^ OK but the cumulative early 70's music was not divorced from the cultures it grew up from which must encompass the beatnik, hippie movements at the very least. Most of what you describe as 'peripheral' Dean is for me a very recent phenomenon i.e the 'accessorisation of aesthetics' encompassing cinema/fashion/religion et al which as you adroitly imply, is perhaps the very antithesis of the Progressive spirit in the arts. Is that what you mean?


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Posted By: Dean
Date Posted: November 11 2011 at 06:21
Originally posted by ExittheLemming ExittheLemming wrote:

^ OK but the cumulative early 70's music was not divorced from the cultures it grew up from which must encompass the beatnik, hippie movements at the very least. Most of what you describe as 'peripheral' Dean is for me a very recent phenomenon i.e the 'accessorisation of aesthetics' encompassing cinema/fashion/religion et al which as you adroitly imply, is perhaps the very antithesis of the Progressive spirit in the arts. Is that what you mean?
Kind of... 1969 was a significant year for the Hippy movement - it really was the end of the dream and prog music was a reaction to that, so while Prog grew out of the Hippy Movement it was a divorce in every sense of the word, which is why there is a seperation between the Acid/Pscyhe rock of 1966-1968 and what followed - if anything "subculture" leap-frogged over Prog to Punk with a closer correlation between the Hippies and the Punks than there ever was from Hippy to Prog (see, we don't even have a name for Prog fans - there is no Prog subculture) - Punk has more connection to Velvet Underground & The Factory for example than any Prog band ever did.


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If you cannot be wise, pretend to be someone who is wise and then just behave like they would - Neil Gaiman


Posted By: Manuel
Date Posted: November 11 2011 at 09:53
Originally posted by cstack3 cstack3 wrote:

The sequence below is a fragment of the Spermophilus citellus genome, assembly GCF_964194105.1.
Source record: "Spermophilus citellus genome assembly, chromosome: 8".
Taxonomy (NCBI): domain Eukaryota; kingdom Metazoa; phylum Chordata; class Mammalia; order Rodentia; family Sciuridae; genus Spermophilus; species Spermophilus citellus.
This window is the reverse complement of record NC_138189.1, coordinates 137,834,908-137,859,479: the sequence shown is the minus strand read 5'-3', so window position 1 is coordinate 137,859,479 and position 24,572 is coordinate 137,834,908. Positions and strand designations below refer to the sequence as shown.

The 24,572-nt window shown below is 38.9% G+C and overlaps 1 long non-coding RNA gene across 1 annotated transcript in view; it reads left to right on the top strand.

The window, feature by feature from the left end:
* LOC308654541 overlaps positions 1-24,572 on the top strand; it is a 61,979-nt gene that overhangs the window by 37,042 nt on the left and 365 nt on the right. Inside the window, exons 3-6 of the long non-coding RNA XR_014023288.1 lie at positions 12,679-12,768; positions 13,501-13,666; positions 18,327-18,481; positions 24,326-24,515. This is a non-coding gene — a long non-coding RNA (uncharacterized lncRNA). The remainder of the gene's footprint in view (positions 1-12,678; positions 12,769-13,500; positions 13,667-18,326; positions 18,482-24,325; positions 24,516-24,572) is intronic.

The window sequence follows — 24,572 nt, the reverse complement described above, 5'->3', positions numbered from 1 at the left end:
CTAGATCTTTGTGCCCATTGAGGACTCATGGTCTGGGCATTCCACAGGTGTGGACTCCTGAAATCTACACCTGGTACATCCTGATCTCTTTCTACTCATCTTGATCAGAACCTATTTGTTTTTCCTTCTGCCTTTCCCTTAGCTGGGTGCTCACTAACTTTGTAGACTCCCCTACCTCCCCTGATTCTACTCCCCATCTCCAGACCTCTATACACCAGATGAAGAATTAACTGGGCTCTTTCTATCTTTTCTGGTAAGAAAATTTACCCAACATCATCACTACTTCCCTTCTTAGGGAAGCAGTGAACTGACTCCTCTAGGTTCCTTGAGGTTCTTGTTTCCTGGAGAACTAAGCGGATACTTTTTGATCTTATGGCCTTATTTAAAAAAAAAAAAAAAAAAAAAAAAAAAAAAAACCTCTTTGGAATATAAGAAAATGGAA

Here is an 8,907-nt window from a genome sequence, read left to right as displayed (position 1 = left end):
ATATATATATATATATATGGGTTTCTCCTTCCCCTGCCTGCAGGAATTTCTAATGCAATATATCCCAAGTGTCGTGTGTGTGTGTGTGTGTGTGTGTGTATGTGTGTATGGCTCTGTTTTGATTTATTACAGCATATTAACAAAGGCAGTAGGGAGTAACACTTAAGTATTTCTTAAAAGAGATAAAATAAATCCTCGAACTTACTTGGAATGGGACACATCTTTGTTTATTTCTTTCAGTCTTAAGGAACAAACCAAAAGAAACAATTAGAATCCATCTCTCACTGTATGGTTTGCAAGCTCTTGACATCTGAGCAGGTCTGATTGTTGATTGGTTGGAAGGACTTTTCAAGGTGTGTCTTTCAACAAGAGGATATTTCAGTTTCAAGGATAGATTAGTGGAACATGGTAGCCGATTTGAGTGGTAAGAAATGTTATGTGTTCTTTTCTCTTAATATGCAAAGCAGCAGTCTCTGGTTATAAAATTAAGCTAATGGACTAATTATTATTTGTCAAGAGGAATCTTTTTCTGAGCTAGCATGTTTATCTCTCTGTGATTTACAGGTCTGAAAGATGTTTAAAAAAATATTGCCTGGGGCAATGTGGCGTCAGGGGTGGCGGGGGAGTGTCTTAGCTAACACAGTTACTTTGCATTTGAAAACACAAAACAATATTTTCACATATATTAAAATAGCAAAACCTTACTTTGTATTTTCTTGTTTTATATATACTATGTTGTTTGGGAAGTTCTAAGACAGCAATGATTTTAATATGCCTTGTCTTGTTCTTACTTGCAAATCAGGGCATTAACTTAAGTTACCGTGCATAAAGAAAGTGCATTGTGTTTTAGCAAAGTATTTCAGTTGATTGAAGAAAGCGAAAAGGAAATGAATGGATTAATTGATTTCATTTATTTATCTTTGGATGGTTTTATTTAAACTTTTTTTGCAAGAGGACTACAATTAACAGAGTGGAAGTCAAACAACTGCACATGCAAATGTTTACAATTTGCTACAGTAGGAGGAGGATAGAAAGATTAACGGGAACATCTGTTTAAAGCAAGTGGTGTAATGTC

Originally posted by friso friso wrote:

I've never come across a website about a musical genre (and it's subgenres) that has as much information as progarchives. Next to PA there are some other websites as well and on the broad www.allmusic.com all genres are equally documented.

What do you think:

Is progressive rock the best documented musical genre on the internet?

Not yet.  I am not aware of any university programs focused upon prog music, while there are a multitude of programs in classical and jazz.  

I'd guess that trad jazz, with its historical documentation by publications such as "Downbeat," would have better documentation than prog.  Jazz is, after all, about 100 years old (at least) and incorporates highly studied musical forms including call & response African traditional music.  

Yes indeed.Even though prog has very dedicated fans who are doing a lot to keep the genre alive, jazz has more acceptance by the public at large, and has the support of many college programs, music societies, etc.


Posted By: Dean
Date Posted: November 11 2011 at 09:58
Originally posted by Manuel Manuel wrote:

Originally posted by cstack3 cstack3 wrote:

Originally posted by friso friso wrote:

I've never come across a website about a musical genre (and it's subgenres) that has as much information as progarchives. Next to PA there are some other websites as well and on the broad www.allmusic.com all genres are equally documented.

What do you think:

Is progressive rock the best documented musical genre on the internet?

Not yet.  I am not aware of any university programs focused upon prog music, while there are a multitude of programs in classical and jazz.  

I'd guess that trad jazz, with its historical documentation by publications such as "Downbeat," would have better documentation than prog.  Jazz is, after all, about 100 years old (at least) and incorporates highly studied musical forms including call & response African traditional music.  

Yes indeed.Even though prog has very dedicated fans who are doing a lot to keep the genre alive, jazz has more acceptance by the public at large, and has the support of many college programs, music societies, etc.
Each journey starts with a single step: http://www.progarchives.com/forum/forum_posts.asp?TID=69556" rel="nofollow - www.progarchives.com/forum/forum_posts.asp?TID=69556  Wink


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If you cannot be wise, pretend to be someone who is wise and then just behave like they would - Neil Gaiman


Posted By: cstack3
Date Posted: November 11 2011 at 11:41
Originally posted by Dean Dean wrote:

Each journey starts with a single step: http://www.progarchives.com/forum/forum_posts.asp?TID=69556" rel="nofollow - www.progarchives.com/forum/forum_posts.asp?TID=69556  Wink

Thanks for that, I stand corrected!!